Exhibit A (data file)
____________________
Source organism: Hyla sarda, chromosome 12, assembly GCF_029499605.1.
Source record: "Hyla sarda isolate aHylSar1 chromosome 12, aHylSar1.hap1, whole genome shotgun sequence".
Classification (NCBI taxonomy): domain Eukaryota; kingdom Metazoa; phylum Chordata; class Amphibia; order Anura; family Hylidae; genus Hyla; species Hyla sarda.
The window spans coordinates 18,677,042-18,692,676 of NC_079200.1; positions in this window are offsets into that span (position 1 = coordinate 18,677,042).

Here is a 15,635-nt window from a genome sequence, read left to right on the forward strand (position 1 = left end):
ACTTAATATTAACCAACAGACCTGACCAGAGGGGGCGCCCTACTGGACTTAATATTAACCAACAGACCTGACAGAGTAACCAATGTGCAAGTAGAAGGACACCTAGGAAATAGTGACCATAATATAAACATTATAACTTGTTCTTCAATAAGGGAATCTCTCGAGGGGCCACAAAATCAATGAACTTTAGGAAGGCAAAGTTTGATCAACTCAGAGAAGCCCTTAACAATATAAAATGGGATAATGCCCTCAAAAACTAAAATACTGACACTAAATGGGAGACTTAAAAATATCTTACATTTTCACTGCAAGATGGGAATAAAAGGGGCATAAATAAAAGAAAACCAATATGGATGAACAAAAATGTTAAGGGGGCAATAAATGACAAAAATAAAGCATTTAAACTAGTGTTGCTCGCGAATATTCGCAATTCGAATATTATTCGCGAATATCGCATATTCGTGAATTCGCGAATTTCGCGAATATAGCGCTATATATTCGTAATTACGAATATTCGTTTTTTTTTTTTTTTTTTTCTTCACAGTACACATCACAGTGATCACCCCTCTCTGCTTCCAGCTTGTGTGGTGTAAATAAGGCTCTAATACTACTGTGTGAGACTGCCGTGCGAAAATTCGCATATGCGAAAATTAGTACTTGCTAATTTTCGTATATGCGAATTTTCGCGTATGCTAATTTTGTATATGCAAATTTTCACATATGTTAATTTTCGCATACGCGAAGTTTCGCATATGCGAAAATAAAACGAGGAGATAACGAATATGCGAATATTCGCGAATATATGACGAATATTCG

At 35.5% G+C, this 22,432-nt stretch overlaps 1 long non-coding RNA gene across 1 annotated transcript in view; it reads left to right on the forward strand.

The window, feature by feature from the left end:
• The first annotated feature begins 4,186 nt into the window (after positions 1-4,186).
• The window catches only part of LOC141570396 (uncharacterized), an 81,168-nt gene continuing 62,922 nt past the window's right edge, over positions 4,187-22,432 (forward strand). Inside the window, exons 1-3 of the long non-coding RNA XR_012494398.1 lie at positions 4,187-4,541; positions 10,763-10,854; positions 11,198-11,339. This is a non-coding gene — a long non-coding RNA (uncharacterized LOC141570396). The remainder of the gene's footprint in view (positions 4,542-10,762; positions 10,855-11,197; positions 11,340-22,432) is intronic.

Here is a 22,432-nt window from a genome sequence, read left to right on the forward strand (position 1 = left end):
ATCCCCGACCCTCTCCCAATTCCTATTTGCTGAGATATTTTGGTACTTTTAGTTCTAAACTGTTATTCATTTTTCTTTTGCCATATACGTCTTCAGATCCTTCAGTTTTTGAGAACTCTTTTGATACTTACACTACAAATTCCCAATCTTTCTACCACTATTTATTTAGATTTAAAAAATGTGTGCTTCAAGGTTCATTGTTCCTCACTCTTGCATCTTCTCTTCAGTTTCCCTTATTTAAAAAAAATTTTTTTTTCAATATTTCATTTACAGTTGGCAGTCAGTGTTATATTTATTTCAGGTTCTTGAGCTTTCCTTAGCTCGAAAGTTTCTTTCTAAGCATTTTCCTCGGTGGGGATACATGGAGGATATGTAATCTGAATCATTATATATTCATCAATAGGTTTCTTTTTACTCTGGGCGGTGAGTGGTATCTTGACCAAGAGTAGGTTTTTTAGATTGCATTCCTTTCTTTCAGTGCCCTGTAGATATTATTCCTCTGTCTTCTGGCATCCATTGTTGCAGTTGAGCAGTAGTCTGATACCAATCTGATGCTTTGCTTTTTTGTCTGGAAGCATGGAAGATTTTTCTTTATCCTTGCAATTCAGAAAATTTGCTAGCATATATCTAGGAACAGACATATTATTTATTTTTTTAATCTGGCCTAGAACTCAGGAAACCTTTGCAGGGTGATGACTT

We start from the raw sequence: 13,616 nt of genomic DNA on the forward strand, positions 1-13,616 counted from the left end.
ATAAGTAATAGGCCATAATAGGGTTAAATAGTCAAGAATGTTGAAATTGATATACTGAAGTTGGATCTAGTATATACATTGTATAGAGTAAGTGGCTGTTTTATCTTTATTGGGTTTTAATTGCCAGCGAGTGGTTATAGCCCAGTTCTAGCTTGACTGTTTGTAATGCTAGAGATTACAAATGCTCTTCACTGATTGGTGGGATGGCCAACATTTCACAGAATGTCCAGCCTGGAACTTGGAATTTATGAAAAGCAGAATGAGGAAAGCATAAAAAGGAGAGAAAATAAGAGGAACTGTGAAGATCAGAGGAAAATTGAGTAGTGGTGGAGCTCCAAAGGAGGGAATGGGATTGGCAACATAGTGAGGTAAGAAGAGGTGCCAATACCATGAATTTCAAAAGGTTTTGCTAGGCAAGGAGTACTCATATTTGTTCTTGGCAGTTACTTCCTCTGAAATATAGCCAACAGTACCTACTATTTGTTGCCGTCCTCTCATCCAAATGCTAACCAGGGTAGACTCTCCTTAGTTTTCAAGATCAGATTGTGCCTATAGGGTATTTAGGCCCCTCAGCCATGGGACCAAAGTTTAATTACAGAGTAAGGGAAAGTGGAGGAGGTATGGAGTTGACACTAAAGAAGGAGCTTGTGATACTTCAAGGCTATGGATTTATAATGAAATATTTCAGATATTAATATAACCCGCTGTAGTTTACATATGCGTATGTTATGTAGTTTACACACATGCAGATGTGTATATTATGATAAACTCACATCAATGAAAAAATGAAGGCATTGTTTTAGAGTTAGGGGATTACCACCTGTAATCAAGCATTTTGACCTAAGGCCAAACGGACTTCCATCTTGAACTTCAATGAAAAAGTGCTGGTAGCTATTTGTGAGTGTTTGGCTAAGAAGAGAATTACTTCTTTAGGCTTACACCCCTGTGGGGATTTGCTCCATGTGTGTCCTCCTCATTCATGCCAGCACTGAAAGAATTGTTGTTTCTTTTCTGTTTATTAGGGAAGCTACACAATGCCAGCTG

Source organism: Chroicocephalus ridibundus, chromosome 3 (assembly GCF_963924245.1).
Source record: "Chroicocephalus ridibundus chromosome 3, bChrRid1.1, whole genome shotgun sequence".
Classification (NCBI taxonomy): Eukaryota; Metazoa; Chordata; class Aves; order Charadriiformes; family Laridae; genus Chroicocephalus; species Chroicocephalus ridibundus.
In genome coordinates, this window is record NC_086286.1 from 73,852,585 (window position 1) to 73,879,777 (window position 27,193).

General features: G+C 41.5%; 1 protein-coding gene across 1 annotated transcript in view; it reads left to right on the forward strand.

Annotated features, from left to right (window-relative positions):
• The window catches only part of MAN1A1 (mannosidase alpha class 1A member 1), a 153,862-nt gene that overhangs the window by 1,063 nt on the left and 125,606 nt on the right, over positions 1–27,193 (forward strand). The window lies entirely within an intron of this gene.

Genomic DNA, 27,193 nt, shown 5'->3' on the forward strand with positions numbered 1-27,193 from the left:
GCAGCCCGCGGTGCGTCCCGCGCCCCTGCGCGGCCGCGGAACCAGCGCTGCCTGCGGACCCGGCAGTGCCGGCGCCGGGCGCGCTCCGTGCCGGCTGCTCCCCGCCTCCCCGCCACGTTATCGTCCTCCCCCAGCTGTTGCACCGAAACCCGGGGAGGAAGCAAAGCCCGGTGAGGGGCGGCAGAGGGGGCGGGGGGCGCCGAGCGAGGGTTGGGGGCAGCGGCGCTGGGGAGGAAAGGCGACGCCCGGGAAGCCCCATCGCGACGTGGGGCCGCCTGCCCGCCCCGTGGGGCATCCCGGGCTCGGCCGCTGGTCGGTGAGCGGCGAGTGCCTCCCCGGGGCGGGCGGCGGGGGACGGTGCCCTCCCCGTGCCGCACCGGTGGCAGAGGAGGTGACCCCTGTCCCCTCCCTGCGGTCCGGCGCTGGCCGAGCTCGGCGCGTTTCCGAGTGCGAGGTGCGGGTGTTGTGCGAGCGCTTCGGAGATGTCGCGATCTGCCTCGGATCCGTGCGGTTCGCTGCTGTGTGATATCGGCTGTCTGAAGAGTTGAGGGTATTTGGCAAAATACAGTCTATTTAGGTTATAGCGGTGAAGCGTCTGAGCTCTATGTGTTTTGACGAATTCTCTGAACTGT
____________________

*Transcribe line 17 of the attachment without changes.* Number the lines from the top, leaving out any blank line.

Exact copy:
Classification (NCBI taxonomy): Eukaryota; Metazoa; Chordata; class Aves; order Charadriiformes; family Laridae; genus Chroicocephalus; species Chroicocephalus ridibundus.